In our journey through this series, we have taken an interesting look at the basic importance of the biblical prophets and identified the ‘who’ and ‘what’ of both the major and minor prophets of the Bible. In Parts One and Two, we focused on the three ‘major’ prophets—Isaiah, Jeremiah, and Ezekiel—before turning our attention to the ‘minor’ prophets in Parts Three, Four, Five, Six, and Seven.
In this part, we will continue to examine the ‘minor’ prophets and the role they played in the Word…
‘Minor’ Prophets of the Old Testament:
As we discovered in Part One of this series, there are—according to some sources—two classifications of Old Testament prophets.
One classification being ‘major’ prophets: commonly consisting of three prophets—some sources include a fourth, Daniel—who have the largest prophetic texts and written oracles pertaining to future events, such as the destruction and recreation of Israel, and the coming of Messiah. These ‘major’ prophets include: Isaiah, examined in Part One, and Jeremiah and Ezekiel, examined in Part Two.
The second classification is ‘minor’ prophets: those who did not write extensive texts and oracles. These prophets include: Hosea, Joel, Amos, Obadiah, Jonah, Micha, Nahum, Habakkuk, Zephaniah, Haggai, Zechariah, and Malachi. In this study so far, we’ve examined Hosea, Amos, and Jonah in Parts Three and Four; Joel, Obadiah, Micah and Nahum in Parts Five and Six; Habakkuk and Zephaniah in Part Seven.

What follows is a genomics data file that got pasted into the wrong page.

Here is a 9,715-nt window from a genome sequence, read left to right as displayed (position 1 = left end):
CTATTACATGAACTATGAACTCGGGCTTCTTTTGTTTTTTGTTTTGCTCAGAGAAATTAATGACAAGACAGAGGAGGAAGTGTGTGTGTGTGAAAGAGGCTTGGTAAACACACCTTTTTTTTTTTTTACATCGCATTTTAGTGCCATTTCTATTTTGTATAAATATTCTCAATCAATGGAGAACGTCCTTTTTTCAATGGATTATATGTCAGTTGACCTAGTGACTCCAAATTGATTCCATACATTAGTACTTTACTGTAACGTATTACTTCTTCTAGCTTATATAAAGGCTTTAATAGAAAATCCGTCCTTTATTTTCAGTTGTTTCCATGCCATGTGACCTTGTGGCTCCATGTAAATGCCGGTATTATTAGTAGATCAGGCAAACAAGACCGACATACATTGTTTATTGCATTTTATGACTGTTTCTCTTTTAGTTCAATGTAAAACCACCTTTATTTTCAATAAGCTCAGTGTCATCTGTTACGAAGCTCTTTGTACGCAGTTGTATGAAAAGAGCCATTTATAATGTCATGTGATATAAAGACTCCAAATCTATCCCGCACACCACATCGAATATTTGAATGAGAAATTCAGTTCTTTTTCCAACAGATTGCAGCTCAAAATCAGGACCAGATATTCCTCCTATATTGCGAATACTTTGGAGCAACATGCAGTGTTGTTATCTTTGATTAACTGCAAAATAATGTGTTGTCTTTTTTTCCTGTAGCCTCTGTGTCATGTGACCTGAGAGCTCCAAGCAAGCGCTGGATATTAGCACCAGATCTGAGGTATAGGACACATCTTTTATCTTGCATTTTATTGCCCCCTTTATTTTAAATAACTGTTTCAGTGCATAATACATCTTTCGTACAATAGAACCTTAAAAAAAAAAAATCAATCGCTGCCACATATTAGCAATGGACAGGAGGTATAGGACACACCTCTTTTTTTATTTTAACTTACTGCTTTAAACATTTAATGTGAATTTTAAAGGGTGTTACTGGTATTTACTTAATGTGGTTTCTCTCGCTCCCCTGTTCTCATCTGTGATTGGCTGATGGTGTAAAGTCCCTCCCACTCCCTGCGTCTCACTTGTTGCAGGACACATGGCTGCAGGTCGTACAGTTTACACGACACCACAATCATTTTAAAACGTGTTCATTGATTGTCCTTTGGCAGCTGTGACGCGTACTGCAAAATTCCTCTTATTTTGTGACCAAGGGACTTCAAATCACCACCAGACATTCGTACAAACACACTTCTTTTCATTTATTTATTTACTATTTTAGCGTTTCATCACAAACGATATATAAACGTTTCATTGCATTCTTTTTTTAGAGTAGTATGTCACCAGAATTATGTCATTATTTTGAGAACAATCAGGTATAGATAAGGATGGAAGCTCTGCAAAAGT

Finally, while the majority of Old Testament prophets fall into these two categories, there are some, such as, Elijah, Elisha, Samuel, Nathan, and occasionally Daniel, who are not categorized as either ‘major’ or ‘minor’ prophets despite their biblical and prophetic importance. These prophets we will simply categorize as ‘Old Testament Prophets.’
Unlike most books of the Word, the book of Haggai has specific times/events mentioned and can therefore be dated to 520 B.C., a mere eighteen years after the end of Judah’s Babylonian captivity. Yet, despite having such a firm grasp on time and even location—likely Jerusalem—there is virtually nothing known of the prophet Haggai, only things assumed…
For instance, some scholars believe that given the way Haggai wrote, he must have seen the Temple before the Babylonians captured and destroyed Jerusalem in 586 B.C. If this assumption is true and certain aspects of style and points of reference were not merely given to him by God or handed down by those who came before, then Haggai was far from young. He would have to have been at least 70 years of age when he wrote the book of Haggai in order to remember Jerusalem and the Temple at all. In fact he could easily have been 90 or more if pre-Babylonian Jerusalem was truly his memory and not prophecy!
Yet, even if the pre-Babylonian Jerusalem and Temple were memory and not prophecy, much of the small book of Haggai still consists of prophecy regarding Jerusalem and the Temple being rebuilt, as well as God’s favor toward His people.
These prophecies may feel uninspired today since they came to pass so long ago—the Second Temple being built, Jerusalem being restored, etc.—but at the time of Haggai’s writings they were wholly future events! Rare visitations from God…
Prior to Haggai’s prophecy and after the Babylonian exile, the people of Judah did attempt to rebuild the Temple but were quickly discouraged, not beginning again—as it says in Haggai, Ezra, and others—until the second year of the reign of King Darius.
“Thus the work of the house of God which is at Jerusalem ceased, and it was discontinued until the second year of the reign of Darius king of Persia.”—Ezra 4:24 (emphasis added)
“In the second year of King Darius… the word of the Lord came by Haggai the prophet… saying, ‘Thus speaks the Lord of hosts, saying: “This people says, ‘The time has not come, the time that the Lord’s house should be built.’”’”—Haggai 1:1-2 (emphasis added)